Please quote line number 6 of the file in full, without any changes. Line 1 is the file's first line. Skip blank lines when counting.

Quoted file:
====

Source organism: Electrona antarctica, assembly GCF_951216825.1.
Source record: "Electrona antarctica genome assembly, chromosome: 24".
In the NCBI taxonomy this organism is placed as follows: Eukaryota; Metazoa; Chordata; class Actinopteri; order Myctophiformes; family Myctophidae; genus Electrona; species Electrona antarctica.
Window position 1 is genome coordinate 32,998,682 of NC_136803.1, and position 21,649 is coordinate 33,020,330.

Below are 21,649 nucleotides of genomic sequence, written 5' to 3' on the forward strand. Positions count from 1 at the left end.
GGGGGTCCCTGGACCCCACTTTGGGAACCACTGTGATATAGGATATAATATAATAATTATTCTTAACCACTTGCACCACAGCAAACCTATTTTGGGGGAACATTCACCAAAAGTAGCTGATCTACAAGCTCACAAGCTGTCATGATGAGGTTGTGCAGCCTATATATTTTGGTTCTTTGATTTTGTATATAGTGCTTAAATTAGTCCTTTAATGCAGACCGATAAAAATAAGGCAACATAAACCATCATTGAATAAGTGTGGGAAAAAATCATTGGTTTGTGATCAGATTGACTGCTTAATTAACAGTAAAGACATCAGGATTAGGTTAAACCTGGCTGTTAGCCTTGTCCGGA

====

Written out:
GGGGGTCCCTGGACCCCACTTTGGGAACCACTGTGATATAGGATATAATATAATAATTATTCTTAACCACTTGCACCACAGCAAACCTATTTTGGGGGAACATTCACCAAAAGTAGCTGATCTACAAGCTCACAAGCTGTCATGATGAGGTTGTGCAGCCTATATATTTTGGTTCTTTGATTTTGTATATAGTGCTTAAATTAGTCCTTTAATGCAGACCGATAAAAATAAGGCAACATAAACCATCATTGAATAAGTGTGGGAAAAAATCATTGGTTTGTGATCAGATTGACTGCTTAATTAACAGTAAAGACATCAGGATTAGGTTAAACCTGGCTGTTAGCCTTGTCCGGA